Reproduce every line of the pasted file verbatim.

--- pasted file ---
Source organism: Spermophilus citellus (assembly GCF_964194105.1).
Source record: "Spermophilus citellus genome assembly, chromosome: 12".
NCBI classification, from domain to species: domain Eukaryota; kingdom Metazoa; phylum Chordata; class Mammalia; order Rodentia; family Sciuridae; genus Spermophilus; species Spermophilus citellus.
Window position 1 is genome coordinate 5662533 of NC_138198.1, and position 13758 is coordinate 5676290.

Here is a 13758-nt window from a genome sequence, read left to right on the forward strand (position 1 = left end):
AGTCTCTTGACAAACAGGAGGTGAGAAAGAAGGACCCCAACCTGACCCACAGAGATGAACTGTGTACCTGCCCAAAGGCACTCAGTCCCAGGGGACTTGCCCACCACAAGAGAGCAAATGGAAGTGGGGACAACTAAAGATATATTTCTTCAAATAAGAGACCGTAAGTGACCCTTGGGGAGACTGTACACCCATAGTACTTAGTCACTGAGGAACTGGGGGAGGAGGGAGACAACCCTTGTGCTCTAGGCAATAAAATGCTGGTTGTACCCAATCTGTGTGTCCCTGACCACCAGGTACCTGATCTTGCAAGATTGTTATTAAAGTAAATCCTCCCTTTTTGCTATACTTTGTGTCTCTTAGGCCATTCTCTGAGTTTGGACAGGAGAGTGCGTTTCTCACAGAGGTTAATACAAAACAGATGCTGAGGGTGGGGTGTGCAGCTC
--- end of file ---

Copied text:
Source organism: Spermophilus citellus (assembly GCF_964194105.1).
Source record: "Spermophilus citellus genome assembly, chromosome: 12".
NCBI classification, from domain to species: domain Eukaryota; kingdom Metazoa; phylum Chordata; class Mammalia; order Rodentia; family Sciuridae; genus Spermophilus; species Spermophilus citellus.
Window position 1 is genome coordinate 5662533 of NC_138198.1, and position 13758 is coordinate 5676290.

Here is a 13758-nt window from a genome sequence, read left to right on the forward strand (position 1 = left end):
AGTCTCTTGACAAACAGGAGGTGAGAAAGAAGGACCCCAACCTGACCCACAGAGATGAACTGTGTACCTGCCCAAAGGCACTCAGTCCCAGGGGACTTGCCCACCACAAGAGAGCAAATGGAAGTGGGGACAACTAAAGATATATTTCTTCAAATAAGAGACCGTAAGTGACCCTTGGGGAGACTGTACACCCATAGTACTTAGTCACTGAGGAACTGGGGGAGGAGGGAGACAACCCTTGTGCTCTAGGCAATAAAATGCTGGTTGTACCCAATCTGTGTGTCCCTGACCACCAGGTACCTGATCTTGCAAGATTGTTATTAAAGTAAATCCTCCCTTTTTGCTATACTTTGTGTCTCTTAGGCCATTCTCTGAGTTTGGACAGGAGAGTGCGTTTCTCACAGAGGTTAATACAAAACAGATGCTGAGGGTGGGGTGTGCAGCTC